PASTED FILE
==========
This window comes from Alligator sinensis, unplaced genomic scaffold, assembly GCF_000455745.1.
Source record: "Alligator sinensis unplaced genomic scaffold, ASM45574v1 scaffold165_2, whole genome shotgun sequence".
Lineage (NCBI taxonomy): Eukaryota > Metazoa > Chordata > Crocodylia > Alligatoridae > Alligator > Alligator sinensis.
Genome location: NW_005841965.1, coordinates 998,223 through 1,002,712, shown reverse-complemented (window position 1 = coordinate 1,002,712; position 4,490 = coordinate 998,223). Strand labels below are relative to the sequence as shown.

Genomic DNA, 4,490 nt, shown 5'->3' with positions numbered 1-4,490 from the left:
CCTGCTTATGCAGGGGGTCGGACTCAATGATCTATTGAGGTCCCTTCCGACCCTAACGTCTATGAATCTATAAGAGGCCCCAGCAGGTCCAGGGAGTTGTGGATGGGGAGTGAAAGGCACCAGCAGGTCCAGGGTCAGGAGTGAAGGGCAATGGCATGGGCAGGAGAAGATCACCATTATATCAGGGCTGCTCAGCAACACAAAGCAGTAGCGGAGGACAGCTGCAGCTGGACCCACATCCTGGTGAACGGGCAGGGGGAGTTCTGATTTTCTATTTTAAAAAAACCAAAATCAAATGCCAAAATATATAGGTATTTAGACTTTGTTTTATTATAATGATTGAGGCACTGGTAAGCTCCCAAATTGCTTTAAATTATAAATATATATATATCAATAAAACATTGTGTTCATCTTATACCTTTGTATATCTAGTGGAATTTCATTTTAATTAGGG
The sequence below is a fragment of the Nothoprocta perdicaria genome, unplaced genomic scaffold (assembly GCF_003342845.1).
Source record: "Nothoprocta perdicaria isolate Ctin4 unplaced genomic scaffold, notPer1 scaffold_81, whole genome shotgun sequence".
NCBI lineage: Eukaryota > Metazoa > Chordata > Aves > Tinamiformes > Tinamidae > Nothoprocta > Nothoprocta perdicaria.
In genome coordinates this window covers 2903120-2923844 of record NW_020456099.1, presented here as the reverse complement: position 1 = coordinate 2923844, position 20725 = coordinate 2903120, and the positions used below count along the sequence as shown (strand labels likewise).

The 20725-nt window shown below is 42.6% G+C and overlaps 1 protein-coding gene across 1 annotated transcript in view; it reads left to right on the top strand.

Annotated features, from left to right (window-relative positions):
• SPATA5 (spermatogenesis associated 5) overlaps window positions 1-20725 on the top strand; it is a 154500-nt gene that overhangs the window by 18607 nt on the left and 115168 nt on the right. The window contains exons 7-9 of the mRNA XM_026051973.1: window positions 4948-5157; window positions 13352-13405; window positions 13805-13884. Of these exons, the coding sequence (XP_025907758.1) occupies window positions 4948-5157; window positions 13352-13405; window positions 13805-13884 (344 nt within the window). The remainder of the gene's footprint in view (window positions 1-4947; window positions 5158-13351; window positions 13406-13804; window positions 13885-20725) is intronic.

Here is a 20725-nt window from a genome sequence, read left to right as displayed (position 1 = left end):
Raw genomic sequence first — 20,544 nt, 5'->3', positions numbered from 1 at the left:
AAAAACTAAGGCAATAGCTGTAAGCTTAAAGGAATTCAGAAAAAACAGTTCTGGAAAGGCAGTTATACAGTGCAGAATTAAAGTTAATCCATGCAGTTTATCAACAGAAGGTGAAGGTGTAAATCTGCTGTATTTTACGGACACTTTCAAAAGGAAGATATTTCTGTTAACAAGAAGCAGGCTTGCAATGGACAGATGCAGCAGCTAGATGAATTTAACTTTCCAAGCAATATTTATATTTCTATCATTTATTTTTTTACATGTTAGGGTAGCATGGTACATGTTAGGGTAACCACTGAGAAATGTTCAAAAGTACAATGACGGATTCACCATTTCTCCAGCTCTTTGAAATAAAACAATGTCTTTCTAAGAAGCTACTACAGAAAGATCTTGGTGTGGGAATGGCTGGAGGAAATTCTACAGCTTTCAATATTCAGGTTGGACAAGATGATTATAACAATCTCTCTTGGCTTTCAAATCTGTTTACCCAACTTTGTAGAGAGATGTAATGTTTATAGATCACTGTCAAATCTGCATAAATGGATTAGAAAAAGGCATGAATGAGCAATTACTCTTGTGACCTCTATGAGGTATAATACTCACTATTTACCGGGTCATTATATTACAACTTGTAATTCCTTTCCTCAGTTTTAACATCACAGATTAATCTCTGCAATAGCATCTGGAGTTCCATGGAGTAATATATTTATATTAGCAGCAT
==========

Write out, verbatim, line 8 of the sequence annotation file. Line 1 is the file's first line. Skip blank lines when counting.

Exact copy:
Source record: "Nothoprocta perdicaria isolate Ctin4 unplaced genomic scaffold, notPer1 scaffold_81, whole genome shotgun sequence".